Incident response planning entails how an organization handles a data breach or cyberattack. How an organization responds to a data breach or cyberattack can have an enormous financial and reputational cost, and organizations that quickly contain a data breach in less than 30 days save more than $1 million. Unfortunately, only 24 percent of organizations have an incident response plan.
An organization’s failure to have or implement an incident response plan can have serious legal repercussions. Best practices recommend that an incident response plan include at least the following:
- applicable law or regulation,
- data breach trigger,
- person or organization to contact, and/or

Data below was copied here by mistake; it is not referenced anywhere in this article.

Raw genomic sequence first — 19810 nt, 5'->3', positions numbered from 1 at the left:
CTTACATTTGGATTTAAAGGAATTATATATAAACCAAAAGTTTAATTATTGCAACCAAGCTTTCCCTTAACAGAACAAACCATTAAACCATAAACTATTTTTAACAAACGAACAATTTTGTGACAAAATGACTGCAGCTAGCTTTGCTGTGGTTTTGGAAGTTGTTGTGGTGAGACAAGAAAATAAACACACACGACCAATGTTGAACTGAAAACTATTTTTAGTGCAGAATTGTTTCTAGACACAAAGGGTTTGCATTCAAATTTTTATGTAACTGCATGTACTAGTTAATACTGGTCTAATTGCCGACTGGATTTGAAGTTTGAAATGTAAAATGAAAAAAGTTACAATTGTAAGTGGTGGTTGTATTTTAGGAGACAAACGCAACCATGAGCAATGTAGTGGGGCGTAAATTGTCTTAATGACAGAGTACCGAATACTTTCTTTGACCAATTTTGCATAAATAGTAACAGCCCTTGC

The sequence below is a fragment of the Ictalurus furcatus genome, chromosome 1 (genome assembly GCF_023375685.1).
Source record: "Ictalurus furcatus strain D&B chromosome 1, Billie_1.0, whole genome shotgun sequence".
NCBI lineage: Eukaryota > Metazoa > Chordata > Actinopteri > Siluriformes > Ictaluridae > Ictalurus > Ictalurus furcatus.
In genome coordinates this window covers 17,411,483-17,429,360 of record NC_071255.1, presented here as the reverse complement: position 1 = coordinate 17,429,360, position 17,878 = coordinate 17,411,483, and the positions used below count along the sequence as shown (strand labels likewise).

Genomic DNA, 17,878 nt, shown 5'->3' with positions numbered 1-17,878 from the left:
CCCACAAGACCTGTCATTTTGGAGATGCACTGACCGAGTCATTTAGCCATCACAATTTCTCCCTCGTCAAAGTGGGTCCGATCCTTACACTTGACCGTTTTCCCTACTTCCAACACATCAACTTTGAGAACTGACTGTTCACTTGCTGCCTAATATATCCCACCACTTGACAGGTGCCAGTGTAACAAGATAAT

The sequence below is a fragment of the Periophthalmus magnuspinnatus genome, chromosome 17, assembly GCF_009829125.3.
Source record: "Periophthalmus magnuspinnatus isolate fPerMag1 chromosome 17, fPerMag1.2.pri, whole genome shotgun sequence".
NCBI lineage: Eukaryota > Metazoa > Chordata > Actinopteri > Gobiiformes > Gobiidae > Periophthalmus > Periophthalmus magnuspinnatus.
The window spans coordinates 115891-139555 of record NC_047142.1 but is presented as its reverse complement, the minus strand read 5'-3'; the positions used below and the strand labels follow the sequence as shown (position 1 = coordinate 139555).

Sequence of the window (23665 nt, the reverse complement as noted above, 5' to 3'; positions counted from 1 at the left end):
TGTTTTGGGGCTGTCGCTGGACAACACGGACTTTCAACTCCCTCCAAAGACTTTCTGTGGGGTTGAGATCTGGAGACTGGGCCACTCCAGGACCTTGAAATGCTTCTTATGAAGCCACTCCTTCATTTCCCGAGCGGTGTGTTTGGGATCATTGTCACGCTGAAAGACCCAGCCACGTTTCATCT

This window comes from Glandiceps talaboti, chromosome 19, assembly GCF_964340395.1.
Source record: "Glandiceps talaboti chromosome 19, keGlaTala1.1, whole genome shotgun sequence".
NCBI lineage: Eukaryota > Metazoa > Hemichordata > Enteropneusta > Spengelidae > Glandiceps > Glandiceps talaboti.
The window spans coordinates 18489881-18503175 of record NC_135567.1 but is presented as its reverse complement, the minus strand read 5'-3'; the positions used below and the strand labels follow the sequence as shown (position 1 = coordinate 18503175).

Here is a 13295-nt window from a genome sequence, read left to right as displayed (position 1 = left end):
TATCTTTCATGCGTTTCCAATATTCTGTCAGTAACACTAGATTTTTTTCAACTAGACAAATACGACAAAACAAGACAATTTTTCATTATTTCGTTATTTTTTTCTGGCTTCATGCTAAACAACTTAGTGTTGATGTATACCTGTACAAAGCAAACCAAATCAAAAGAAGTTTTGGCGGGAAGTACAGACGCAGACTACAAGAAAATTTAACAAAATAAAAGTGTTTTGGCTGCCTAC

- information to include in reporting requirements.
In addition to these four items, two other items remain essential for a robust incident response plan: preparation for prosecution and attorney-client privilege.
An incident response plan must have a data retention policy in preparation for prosecution. The policy should include specific steps on preserving data and documenting the chain of custody. Without this policy, the cause of the data breach remains unknown and a similar breach could occur again in the future. Additionally, an organization can experience numerous legal repercussions for failing to properly preserve data.